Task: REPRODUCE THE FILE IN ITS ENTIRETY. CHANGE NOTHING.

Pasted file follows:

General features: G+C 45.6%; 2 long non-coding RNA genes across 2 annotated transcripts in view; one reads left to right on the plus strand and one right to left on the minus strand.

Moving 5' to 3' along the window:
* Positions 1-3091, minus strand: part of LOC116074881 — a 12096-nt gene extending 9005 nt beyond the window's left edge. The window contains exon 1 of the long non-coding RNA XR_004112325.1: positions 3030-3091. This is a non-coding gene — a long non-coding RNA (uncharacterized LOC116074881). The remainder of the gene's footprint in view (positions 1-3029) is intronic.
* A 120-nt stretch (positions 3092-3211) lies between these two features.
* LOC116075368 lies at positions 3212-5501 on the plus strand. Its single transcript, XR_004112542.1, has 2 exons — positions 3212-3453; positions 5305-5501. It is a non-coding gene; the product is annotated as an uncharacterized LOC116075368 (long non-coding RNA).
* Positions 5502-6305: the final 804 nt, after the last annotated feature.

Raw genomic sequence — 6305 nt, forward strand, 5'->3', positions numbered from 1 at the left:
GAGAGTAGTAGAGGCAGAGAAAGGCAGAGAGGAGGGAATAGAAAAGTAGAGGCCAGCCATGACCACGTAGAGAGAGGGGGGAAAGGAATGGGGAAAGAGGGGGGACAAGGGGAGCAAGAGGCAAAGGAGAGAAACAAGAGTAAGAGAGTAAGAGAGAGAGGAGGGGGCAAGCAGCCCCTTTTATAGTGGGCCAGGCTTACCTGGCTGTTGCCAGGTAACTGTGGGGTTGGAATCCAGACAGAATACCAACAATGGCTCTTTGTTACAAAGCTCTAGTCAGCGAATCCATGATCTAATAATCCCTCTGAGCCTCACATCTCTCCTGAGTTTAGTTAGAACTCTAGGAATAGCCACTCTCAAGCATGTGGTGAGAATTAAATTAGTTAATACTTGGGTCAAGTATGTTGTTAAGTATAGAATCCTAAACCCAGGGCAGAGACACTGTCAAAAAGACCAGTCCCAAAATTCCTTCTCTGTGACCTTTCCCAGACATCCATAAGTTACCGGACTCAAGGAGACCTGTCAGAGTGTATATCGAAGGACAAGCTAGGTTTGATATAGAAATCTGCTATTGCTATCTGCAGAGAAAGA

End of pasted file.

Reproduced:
General features: G+C 45.6%; 2 long non-coding RNA genes across 2 annotated transcripts in view; one reads left to right on the plus strand and one right to left on the minus strand.

Moving 5' to 3' along the window:
* Positions 1-3091, minus strand: part of LOC116074881 — a 12096-nt gene extending 9005 nt beyond the window's left edge. The window contains exon 1 of the long non-coding RNA XR_004112325.1: positions 3030-3091. This is a non-coding gene — a long non-coding RNA (uncharacterized LOC116074881). The remainder of the gene's footprint in view (positions 1-3029) is intronic.
* A 120-nt stretch (positions 3092-3211) lies between these two features.
* LOC116075368 lies at positions 3212-5501 on the plus strand. Its single transcript, XR_004112542.1, has 2 exons — positions 3212-3453; positions 5305-5501. It is a non-coding gene; the product is annotated as an uncharacterized LOC116075368 (long non-coding RNA).
* Positions 5502-6305: the final 804 nt, after the last annotated feature.

Raw genomic sequence — 6305 nt, forward strand, 5'->3', positions numbered from 1 at the left:
GAGAGTAGTAGAGGCAGAGAAAGGCAGAGAGGAGGGAATAGAAAAGTAGAGGCCAGCCATGACCACGTAGAGAGAGGGGGGAAAGGAATGGGGAAAGAGGGGGGACAAGGGGAGCAAGAGGCAAAGGAGAGAAACAAGAGTAAGAGAGTAAGAGAGAGAGGAGGGGGCAAGCAGCCCCTTTTATAGTGGGCCAGGCTTACCTGGCTGTTGCCAGGTAACTGTGGGGTTGGAATCCAGACAGAATACCAACAATGGCTCTTTGTTACAAAGCTCTAGTCAGCGAATCCATGATCTAATAATCCCTCTGAGCCTCACATCTCTCCTGAGTTTAGTTAGAACTCTAGGAATAGCCACTCTCAAGCATGTGGTGAGAATTAAATTAGTTAATACTTGGGTCAAGTATGTTGTTAAGTATAGAATCCTAAACCCAGGGCAGAGACACTGTCAAAAAGACCAGTCCCAAAATTCCTTCTCTGTGACCTTTCCCAGACATCCATAAGTTACCGGACTCAAGGAGACCTGTCAGAGTGTATATCGAAGGACAAGCTAGGTTTGATATAGAAATCTGCTATTGCTATCTGCAGAGAAAGA